One of my favorite women from history is Ann Hasseltine Judson. She was an extraordinary woman, one who was called by God to serve, and she lived out that calling faithfully and sacrificially.

In 1811, twenty-one-year-old Ann Hasseltine attended a dinner party given in her parents’ home. The Hasseltines were Congregationalists with a strong interest in missions. At the party was a young man who felt called to be a missionary: Adoniram Judson. Adoniram was greatly impressed by Ann (I am guessing she was a beauty, but I know for certain that she was very bright and opinionated).

Over the next few months, Adoniram returned frequently to the Hasseltine home, pleading with Ann to marry him. Ann wrote about her struggle to make this decision in her journal:

I am a creature of God, and he has an undoubted right to do with me, as seems good in his sight. I rejoice, that I am in his hands—that he is everywhere present, and can protect me in one place as well as in another. He has my heart in his hands, and when I am called to face danger, to pass through scenes of terror and distress, he can inspire me with fortitude, and enable me to trust in him. . . . But whether I spend my days in India or America, I desire to spend them in the service of God.


Ann’s father, however, did not want his daughter to marry Adoniram and declared that he would tie her to a bedpost before letting her live in a foreign country. Apparently, he gave up on this idea for eventually he relented and gave his blessing to the marriage.

On February 5, 1812, the couple married, and two weeks, yes, just two weeks, after their wedding, they set sail for India. While on board the ship, they studied the New Testament and contemplated the Baptist understanding of baptism. Ann wrote to a friend of the struggles concerning their understanding of baptism, “The more Adoniram examined scripture, the more his doubts increased; and unwilling as he was to admit it, he was afraid the Baptists were right and he wrong.”

Initially, Ann told her husband that if he became a Baptist, she would not. But after the two young missionaries read, studied, and prayed, Ann wrote that “we were constrained to acknowledge that the truth appeared to lie on the Baptists’ side. It was extremely trying to reflect on the consequences of our becoming Baptists.” But become Baptists they did. They reached India and were baptized by immersion on September 6, 1812.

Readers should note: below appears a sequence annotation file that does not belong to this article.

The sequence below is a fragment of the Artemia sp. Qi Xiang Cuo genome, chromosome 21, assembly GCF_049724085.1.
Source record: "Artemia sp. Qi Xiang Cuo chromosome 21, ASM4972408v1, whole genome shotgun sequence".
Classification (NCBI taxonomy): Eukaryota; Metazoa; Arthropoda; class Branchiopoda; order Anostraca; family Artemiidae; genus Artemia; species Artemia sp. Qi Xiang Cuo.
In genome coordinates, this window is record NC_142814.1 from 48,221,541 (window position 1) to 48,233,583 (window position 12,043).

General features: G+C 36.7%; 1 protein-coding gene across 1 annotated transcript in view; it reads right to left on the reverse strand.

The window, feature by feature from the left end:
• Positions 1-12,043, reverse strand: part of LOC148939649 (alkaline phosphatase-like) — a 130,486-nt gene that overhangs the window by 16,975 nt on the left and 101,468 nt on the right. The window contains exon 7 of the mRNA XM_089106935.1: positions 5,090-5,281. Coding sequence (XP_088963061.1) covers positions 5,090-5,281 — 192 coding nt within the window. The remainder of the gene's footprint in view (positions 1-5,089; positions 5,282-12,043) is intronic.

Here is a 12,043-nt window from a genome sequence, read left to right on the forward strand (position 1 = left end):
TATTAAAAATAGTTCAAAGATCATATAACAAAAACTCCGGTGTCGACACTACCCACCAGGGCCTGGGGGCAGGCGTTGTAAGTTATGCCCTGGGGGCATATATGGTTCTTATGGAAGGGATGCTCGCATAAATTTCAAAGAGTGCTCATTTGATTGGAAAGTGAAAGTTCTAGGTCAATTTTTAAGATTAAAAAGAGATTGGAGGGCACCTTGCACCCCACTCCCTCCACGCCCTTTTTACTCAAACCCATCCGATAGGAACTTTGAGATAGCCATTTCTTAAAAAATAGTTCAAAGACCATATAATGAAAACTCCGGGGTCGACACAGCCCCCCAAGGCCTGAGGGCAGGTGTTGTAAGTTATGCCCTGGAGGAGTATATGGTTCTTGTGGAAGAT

Ten months later, the Judsons finally reached their final destination of Burma. Ann wrote of the country: “It presents a very extensive field for usefulness, sustaining seventeen million inhabitants:—and the Scriptures have never been translated into their language.” The Judsons slowly learned the language and then began making progress in conversing with the people and in bringing them to Christ. In 1819, after six years of serving in Burma, Adoniram baptized their first convert. Three years later, eighteen Burmese had converted to Christianity.

In Burma, Ann experienced the heartbreak of losing a child. In 1815, Ann gave birth to a son, which they named Roger Williams Judson. Roger lived only eight months, and after his death, Ann wrote, “Our hearts were bound up with this child; we felt he was our earthly all.”

In March 1824, a war began between Burma and Great Britain, one that for two years kept the American missionaries in a state of terrible suspense. The Burmese leaders insisted that all white-skinned foreigners were spies, and Adoniram was soon arrested and taken to prison. The authorities kept him in a horribly crowded, filthy building with no ventilation. He was chained to other prisoners and subjected to various types of torture.

During his imprisonment, Ann prayed constantly for her husband’s safety. She worked diligently to obtain his release and supplied him with food each day, for the prison did not provide provisions for prisoners. She also smuggled his translation of the New Testament into the prison.

In December 1825, after nineteen total months in captivity, officials allowed Adoniram to leave, and upon his arrival at home, he discovered that Ann had been ill for a month with cerebral spinal meningitis. She never completely recovered, and in July 1826 Ann contracted another fever and died three weeks later.

For further reading:

James D. Knowles, Memoir of Mrs. Ann H. Judson, Late Missionary to Burma, 6th  ed. (Boston: Gould, Kendall & Lincoln, 1835).

Francis Wayland, A Memoir of the Life and Labors of the Rev. Adoniram Judson, D.D. (London, 1853)